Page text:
But, her participation is that she was convinced the guy they called "The Pacer," was Bin laden. Others doubted, but she was resolute.
Don't make this a sexist thing though, because of more recent note, a woman CIA agent was pretty much responsible for the worst killing of CIA operatives in history, because of a screw up in judgement.
Mistakes and congrats go to all.
Either way, like all of these movies, I'll pass.
Last edited by gameboy; 12-28-2012 at 11:54 AM.
Keanu Reeves was an unknown and had three lines as the French-Canadian goalie.
I remember chatting to him at the wrap party. He was super excited cuz he'd just been cast as a psycho in an episode of Night Heat, a prototypical cheapo Canadian cop show.
I wished him good luck with his career.
boisterous hubris, arrogance, self deception, conspiracy, mud slinging mixed with a heavy dose of self righteousness.
Hey Shiva, I'm gonna have to let Mike Nelson and his robot friends give you some advice, "just repeat to yourself that its just a show and I should really just relax." Seriously, its a ****ing film. To be sure, its probably a propaganda flick and as such I really don't care what it says. If its entertaining I'll watch it. Case in point, one of my favorite films about WWII is Fall of Berlin. No kidding, watch Fall of Berlin, its the most amazing thing I have ever seen, its so bad, so cheezy, so factually incorrect, so well damn its so counterfactual that its not right, hell its not even wrong. However, its a hilarious (unintentionally I am sure, if for no other reason than that if its intended audience didn't like it all involved in its production would have been unceremoniously shot) way to spend two and a half hours. Other WWII propaganda films I love are The Thirty Seconds over Tokyo Trilogy (be sure to watch all three, Destination Tokyo, Thirty Seconds Over Tokyo, and The Purple Heart). Are they necessarily accurate films? Nope, but they provide a good mindset into America's viewpoint of WWII and the fight against the Japs. Also, watch Flying Tigers and any number of John Wayne films. What was my point again?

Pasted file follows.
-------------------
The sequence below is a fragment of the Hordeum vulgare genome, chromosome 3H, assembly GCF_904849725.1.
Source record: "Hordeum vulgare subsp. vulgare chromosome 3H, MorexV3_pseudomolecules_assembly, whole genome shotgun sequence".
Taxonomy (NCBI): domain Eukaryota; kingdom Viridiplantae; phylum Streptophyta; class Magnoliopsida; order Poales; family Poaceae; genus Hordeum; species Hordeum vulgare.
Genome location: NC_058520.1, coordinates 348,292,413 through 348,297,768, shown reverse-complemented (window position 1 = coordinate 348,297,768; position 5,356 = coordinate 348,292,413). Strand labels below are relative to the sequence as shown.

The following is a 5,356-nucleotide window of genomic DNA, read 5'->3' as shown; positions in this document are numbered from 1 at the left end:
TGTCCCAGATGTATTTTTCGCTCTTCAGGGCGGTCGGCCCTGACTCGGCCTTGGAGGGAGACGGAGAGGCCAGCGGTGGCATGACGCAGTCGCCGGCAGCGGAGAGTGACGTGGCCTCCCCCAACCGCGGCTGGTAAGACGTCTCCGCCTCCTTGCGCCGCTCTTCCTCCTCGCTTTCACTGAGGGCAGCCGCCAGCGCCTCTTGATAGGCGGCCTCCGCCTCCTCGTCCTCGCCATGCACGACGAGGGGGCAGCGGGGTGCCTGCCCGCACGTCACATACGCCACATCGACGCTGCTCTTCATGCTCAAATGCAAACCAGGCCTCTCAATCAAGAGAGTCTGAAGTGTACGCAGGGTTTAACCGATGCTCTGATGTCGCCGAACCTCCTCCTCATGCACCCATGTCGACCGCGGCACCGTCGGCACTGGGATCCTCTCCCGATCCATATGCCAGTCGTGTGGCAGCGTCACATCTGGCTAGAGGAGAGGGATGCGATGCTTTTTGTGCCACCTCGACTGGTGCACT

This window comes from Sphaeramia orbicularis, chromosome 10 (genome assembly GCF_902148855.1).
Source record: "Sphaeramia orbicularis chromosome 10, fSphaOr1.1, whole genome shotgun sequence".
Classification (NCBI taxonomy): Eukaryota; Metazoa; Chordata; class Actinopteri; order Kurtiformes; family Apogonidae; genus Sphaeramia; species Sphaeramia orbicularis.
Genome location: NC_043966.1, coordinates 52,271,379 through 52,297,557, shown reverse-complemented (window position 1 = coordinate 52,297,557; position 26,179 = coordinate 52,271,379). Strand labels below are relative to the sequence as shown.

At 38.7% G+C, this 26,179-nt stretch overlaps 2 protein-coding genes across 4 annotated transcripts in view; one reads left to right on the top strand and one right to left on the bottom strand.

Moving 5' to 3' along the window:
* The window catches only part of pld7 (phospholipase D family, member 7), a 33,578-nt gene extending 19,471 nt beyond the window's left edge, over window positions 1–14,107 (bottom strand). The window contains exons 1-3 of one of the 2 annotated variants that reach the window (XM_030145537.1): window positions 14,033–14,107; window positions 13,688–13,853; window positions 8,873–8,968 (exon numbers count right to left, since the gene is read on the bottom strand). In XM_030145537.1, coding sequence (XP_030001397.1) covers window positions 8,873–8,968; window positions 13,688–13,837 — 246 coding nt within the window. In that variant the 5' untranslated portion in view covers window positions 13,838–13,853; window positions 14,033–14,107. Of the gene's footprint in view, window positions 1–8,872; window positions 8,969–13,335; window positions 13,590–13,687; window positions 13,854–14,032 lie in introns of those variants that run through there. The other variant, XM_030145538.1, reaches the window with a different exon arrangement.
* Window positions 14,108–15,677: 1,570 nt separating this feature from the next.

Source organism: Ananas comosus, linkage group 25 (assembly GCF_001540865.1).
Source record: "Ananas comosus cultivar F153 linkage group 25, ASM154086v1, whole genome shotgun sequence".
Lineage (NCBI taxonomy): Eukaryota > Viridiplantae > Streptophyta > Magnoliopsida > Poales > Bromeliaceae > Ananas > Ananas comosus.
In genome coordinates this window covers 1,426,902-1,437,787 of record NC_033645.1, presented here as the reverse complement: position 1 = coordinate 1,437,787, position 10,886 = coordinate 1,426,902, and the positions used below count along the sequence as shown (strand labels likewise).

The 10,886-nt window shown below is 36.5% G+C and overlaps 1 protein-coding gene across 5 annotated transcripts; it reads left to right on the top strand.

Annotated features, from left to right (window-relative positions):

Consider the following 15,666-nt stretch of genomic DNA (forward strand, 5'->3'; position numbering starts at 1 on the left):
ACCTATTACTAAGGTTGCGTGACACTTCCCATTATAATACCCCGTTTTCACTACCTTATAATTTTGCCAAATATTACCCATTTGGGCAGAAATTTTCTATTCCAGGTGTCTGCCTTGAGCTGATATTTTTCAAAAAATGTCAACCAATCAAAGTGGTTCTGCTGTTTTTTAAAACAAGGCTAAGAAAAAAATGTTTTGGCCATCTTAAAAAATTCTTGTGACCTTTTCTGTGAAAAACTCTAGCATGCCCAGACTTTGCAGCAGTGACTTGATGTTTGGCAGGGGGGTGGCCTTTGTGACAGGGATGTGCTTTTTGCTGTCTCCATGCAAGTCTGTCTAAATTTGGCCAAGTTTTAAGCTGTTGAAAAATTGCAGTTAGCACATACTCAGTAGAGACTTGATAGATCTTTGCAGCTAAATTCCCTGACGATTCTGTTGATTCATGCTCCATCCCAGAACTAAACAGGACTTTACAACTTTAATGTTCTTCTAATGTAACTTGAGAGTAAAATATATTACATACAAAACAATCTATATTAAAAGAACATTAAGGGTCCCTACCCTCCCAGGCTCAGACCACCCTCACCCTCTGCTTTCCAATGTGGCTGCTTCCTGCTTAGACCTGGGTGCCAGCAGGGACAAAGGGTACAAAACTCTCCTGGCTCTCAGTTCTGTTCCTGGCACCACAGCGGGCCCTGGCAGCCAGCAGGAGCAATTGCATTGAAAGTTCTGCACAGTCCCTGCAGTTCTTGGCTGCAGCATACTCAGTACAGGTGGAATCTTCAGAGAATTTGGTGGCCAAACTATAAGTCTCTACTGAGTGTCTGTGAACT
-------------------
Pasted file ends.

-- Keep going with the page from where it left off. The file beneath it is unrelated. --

Oh right, just relax when you watch this film. Also, and I know its hard for you to not be self posessed shiva, but really realize that nobody is going to be leaving the theater giving a flying **** what you would think of the film in question. If its an entertaining piece with an interesting story line -- and it looks like it will be -- then people will watch it. Also, the torture bit is known to be counterfactual and you are not a genius or an original thinker for pointing this out as even former GOP presidential frontrunner John McCain stated that the information obtained from torture did not lead to the killing of Bin Laden.
But it would be nice if people were smart enough to understand what it's doing.
And this whole whole intellectual tough guy routine about the efficacy of propaganda makes you, and anyone else that feels that way, extra vulnerable to it's message.
But we don't really care about that, we want to hear more "Youngblood" stories.
Last edited by pmoon6; 12-28-2012 at 06:09 PM.
One Shot, One Kill
We shot most of the hockey game scenes at Ted Reeve Arena, which had a football field outside.
One day, Nesterenko suggests we play touch football at lunch time.
So we split up into two teams. Nesterenko is our captain and Peter Zezel (RIP) was the captain for the other guys.